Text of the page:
It has been a challenging and stressful time for many of us, especially for those who live here in Ottawa and were in areas recently affected by the convoy. For many, the occupation meant concerns about safety, noise, increased anxiety and more. These effects have also been felt by our children.
As we consume the troubling news of the past few weeks, we have all seen that there are so many issues we’re dealing with in our digital world that have real life impacts: the spread of misinformation and conspiracy theories, the proliferation of racist stereotypes, online hate and prejudice, and the attacks on journalists and freedom of the press.
Break the Fake: Make Your Own Custom Search Engine
To make a custom search engine you will need to be logged in to a Google account. (If you don’t already have one, go to accounts.google.com to sign up.) You don’t have to be logged in to Google to use it. As well, anyone can use a custom search engine once it’s been created, so a whole class can use search engines made with a single account.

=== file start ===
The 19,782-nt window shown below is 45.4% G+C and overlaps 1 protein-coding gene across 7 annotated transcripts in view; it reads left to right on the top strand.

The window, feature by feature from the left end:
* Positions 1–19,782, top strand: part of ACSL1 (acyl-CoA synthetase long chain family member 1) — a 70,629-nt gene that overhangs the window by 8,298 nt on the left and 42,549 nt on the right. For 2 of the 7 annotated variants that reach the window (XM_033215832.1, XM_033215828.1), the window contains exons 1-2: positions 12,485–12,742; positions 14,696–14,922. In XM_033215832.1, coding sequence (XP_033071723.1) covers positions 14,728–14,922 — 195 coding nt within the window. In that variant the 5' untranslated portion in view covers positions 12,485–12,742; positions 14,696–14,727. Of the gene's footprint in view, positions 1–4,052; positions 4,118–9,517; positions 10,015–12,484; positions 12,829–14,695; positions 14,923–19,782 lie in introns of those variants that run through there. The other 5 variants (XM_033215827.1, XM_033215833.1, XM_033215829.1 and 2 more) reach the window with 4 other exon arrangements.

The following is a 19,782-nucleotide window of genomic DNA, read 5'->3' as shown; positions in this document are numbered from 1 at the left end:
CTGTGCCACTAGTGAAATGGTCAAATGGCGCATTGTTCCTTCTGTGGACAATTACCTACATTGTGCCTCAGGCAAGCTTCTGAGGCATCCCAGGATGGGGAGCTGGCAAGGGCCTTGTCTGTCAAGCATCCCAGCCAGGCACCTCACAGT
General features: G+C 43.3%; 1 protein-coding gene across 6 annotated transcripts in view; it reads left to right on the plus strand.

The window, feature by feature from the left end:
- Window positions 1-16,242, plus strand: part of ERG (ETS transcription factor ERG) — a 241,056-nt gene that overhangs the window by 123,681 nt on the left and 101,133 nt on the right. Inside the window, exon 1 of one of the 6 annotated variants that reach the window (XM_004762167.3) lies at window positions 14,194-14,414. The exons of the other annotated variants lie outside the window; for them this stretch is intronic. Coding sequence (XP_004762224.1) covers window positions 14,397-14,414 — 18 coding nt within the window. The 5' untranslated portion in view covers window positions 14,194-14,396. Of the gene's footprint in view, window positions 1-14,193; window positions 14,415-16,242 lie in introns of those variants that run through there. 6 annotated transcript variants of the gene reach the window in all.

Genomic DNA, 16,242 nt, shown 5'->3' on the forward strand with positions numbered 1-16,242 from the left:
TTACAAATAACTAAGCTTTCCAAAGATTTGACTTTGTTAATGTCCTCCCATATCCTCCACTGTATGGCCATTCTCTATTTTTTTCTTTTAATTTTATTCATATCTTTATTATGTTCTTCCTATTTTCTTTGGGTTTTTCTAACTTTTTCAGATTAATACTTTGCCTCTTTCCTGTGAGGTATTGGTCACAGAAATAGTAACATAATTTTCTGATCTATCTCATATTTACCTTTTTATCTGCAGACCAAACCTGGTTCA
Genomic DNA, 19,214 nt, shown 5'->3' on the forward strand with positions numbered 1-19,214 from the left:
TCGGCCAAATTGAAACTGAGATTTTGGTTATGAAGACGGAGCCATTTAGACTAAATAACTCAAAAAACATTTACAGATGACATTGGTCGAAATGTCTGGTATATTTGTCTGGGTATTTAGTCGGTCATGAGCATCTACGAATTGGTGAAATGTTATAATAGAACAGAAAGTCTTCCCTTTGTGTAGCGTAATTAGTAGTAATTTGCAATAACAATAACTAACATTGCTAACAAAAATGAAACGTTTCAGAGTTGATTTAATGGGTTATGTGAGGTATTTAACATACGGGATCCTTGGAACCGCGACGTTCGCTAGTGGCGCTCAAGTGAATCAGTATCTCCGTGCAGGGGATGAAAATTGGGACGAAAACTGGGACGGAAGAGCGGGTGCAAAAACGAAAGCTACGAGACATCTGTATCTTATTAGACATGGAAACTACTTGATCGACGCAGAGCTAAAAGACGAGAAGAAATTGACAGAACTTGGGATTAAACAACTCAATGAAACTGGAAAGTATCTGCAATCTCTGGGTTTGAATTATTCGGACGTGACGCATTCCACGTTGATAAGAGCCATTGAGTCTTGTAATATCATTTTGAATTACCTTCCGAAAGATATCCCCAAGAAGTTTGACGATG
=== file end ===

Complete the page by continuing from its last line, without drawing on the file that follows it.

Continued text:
They say the future comes when you aren’t looking. This Media Literacy Week, we are reflecting on how the pandemic has changed how we interact with media and each other. Certainly a few years ago, not many of us could have imagined we’d be spending a fair portion of our lives doing video chats, which were considered obsolete and mostly reserved for keeping in touch with friends and family far away.
In this lesson, students examine two websites about unlikely animals and learn how to effectively evaluate online sources. They then create a fake website that demonstrates the misleading signals that are often mistakenly taken as signs of reliability.
Parents could be forgiven for thinking that our children are born media literate. They are mediatized, certainly, even before they are born: it’s a rare baby shower that doesn’t feature Elsa or Elmo in one form or another. As for digital literacy, kids take to devices like the proverbial ducks to water, quickly becoming expert at finding the videos and games they want.